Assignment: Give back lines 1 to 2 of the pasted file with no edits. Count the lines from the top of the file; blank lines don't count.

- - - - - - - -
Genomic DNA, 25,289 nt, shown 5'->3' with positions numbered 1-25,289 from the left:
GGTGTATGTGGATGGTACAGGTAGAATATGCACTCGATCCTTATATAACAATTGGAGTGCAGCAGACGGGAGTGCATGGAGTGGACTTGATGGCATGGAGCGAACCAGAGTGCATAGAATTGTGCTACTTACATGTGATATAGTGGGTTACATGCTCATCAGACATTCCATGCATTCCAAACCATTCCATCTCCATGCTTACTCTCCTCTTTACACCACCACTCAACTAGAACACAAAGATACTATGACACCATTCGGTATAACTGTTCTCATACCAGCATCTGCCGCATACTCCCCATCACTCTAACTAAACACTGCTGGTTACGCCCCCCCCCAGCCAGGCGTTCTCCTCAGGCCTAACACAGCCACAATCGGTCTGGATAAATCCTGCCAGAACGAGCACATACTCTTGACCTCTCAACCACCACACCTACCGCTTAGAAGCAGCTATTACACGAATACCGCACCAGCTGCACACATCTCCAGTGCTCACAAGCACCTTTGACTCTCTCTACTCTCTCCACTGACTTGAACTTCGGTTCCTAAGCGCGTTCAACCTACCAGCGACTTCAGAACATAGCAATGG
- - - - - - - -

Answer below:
Genomic DNA, 25,289 nt, shown 5'->3' with positions numbered 1-25,289 from the left:
GGTGTATGTGGATGGTACAGGTAGAATATGCACTCGATCCTTATATAACAATTGGAGTGCAGCAGACGGGAGTGCATGGAGTGGACTTGATGGCATGGAGCGAACCAGAGTGCATAGAATTGTGCTACTTACATGTGATATAGTGGGTTACATGCTCATCAGACATTCCATGCATTCCAAACCATTCCATCTCCATGCTTACTCTCCTCTTTACACCACCACTCAACTAGAACACAAAGATACTATGACACCATTCGGTATAACTGTTCTCATACCAGCATCTGCCGCATACTCCCCATCACTCTAACTAAACACTGCTGGTTACGCCCCCCCCCAGCCAGGCGTTCTCCTCAGGCCTAACACAGCCACAATCGGTCTGGATAAATCCTGCCAGAACGAGCACATACTCTTGACCTCTCAACCACCACACCTACCGCTTAGAAGCAGCTATTACACGAATACCGCACCAGCTGCACACATCTCCAGTGCTCACAAGCACCTTTGACTCTCTCTACTCTCTCCACTGACTTGAACTTCGGTTCCTAAGCGCGTTCAACCTACCAGCGACTTCAGAACATAGCAATGG